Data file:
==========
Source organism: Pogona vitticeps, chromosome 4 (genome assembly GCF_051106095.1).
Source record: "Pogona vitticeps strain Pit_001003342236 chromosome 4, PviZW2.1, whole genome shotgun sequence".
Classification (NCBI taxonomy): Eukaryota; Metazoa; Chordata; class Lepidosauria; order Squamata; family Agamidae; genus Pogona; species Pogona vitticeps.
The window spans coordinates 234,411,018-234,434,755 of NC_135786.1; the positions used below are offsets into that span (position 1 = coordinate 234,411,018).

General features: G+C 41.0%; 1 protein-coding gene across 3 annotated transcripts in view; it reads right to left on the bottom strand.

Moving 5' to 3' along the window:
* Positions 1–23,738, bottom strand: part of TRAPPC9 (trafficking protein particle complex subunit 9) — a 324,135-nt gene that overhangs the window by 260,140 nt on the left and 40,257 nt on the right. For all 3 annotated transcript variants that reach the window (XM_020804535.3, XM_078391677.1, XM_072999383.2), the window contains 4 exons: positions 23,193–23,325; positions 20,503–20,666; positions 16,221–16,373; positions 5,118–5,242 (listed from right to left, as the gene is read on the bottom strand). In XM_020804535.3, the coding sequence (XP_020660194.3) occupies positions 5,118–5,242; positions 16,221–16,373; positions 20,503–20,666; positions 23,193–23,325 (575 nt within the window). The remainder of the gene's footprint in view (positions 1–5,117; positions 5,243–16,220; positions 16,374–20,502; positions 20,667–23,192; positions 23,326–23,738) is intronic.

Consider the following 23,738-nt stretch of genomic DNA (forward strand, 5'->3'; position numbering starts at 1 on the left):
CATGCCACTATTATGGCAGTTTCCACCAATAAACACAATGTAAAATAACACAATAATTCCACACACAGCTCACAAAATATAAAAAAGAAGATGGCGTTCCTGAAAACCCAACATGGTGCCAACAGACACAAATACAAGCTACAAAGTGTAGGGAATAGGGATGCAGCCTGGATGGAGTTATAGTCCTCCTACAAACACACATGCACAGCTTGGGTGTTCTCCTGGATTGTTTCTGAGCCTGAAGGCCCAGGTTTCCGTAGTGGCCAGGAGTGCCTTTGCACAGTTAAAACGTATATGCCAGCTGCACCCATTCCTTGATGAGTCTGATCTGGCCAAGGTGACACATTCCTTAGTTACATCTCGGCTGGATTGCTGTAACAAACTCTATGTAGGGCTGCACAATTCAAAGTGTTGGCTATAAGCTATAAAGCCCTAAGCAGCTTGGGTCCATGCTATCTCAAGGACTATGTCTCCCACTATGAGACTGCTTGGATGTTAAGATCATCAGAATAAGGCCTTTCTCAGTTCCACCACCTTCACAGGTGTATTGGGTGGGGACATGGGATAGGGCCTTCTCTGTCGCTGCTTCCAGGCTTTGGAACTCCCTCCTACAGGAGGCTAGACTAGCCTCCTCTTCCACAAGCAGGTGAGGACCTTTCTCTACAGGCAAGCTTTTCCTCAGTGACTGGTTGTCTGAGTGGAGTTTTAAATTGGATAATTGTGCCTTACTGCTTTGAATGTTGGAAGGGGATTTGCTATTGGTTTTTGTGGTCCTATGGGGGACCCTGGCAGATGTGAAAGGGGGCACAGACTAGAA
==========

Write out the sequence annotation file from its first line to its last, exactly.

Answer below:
Source organism: Pogona vitticeps, chromosome 4 (genome assembly GCF_051106095.1).
Source record: "Pogona vitticeps strain Pit_001003342236 chromosome 4, PviZW2.1, whole genome shotgun sequence".
Classification (NCBI taxonomy): Eukaryota; Metazoa; Chordata; class Lepidosauria; order Squamata; family Agamidae; genus Pogona; species Pogona vitticeps.
The window spans coordinates 234,411,018-234,434,755 of NC_135786.1; the positions used below are offsets into that span (position 1 = coordinate 234,411,018).

General features: G+C 41.0%; 1 protein-coding gene across 3 annotated transcripts in view; it reads right to left on the bottom strand.

Moving 5' to 3' along the window:
* Positions 1–23,738, bottom strand: part of TRAPPC9 (trafficking protein particle complex subunit 9) — a 324,135-nt gene that overhangs the window by 260,140 nt on the left and 40,257 nt on the right. For all 3 annotated transcript variants that reach the window (XM_020804535.3, XM_078391677.1, XM_072999383.2), the window contains 4 exons: positions 23,193–23,325; positions 20,503–20,666; positions 16,221–16,373; positions 5,118–5,242 (listed from right to left, as the gene is read on the bottom strand). In XM_020804535.3, the coding sequence (XP_020660194.3) occupies positions 5,118–5,242; positions 16,221–16,373; positions 20,503–20,666; positions 23,193–23,325 (575 nt within the window). The remainder of the gene's footprint in view (positions 1–5,117; positions 5,243–16,220; positions 16,374–20,502; positions 20,667–23,192; positions 23,326–23,738) is intronic.

Consider the following 23,738-nt stretch of genomic DNA (forward strand, 5'->3'; position numbering starts at 1 on the left):
CATGCCACTATTATGGCAGTTTCCACCAATAAACACAATGTAAAATAACACAATAATTCCACACACAGCTCACAAAATATAAAAAAGAAGATGGCGTTCCTGAAAACCCAACATGGTGCCAACAGACACAAATACAAGCTACAAAGTGTAGGGAATAGGGATGCAGCCTGGATGGAGTTATAGTCCTCCTACAAACACACATGCACAGCTTGGGTGTTCTCCTGGATTGTTTCTGAGCCTGAAGGCCCAGGTTTCCGTAGTGGCCAGGAGTGCCTTTGCACAGTTAAAACGTATATGCCAGCTGCACCCATTCCTTGATGAGTCTGATCTGGCCAAGGTGACACATTCCTTAGTTACATCTCGGCTGGATTGCTGTAACAAACTCTATGTAGGGCTGCACAATTCAAAGTGTTGGCTATAAGCTATAAAGCCCTAAGCAGCTTGGGTCCATGCTATCTCAAGGACTATGTCTCCCACTATGAGACTGCTTGGATGTTAAGATCATCAGAATAAGGCCTTTCTCAGTTCCACCACCTTCACAGGTGTATTGGGTGGGGACATGGGATAGGGCCTTCTCTGTCGCTGCTTCCAGGCTTTGGAACTCCCTCCTACAGGAGGCTAGACTAGCCTCCTCTTCCACAAGCAGGTGAGGACCTTTCTCTACAGGCAAGCTTTTCCTCAGTGACTGGTTGTCTGAGTGGAGTTTTAAATTGGATAATTGTGCCTTACTGCTTTGAATGTTGGAAGGGGATTTGCTATTGGTTTTTGTGGTCCTATGGGGGACCCTGGCAGATGTGAAAGGGGGCACAGACTAGAA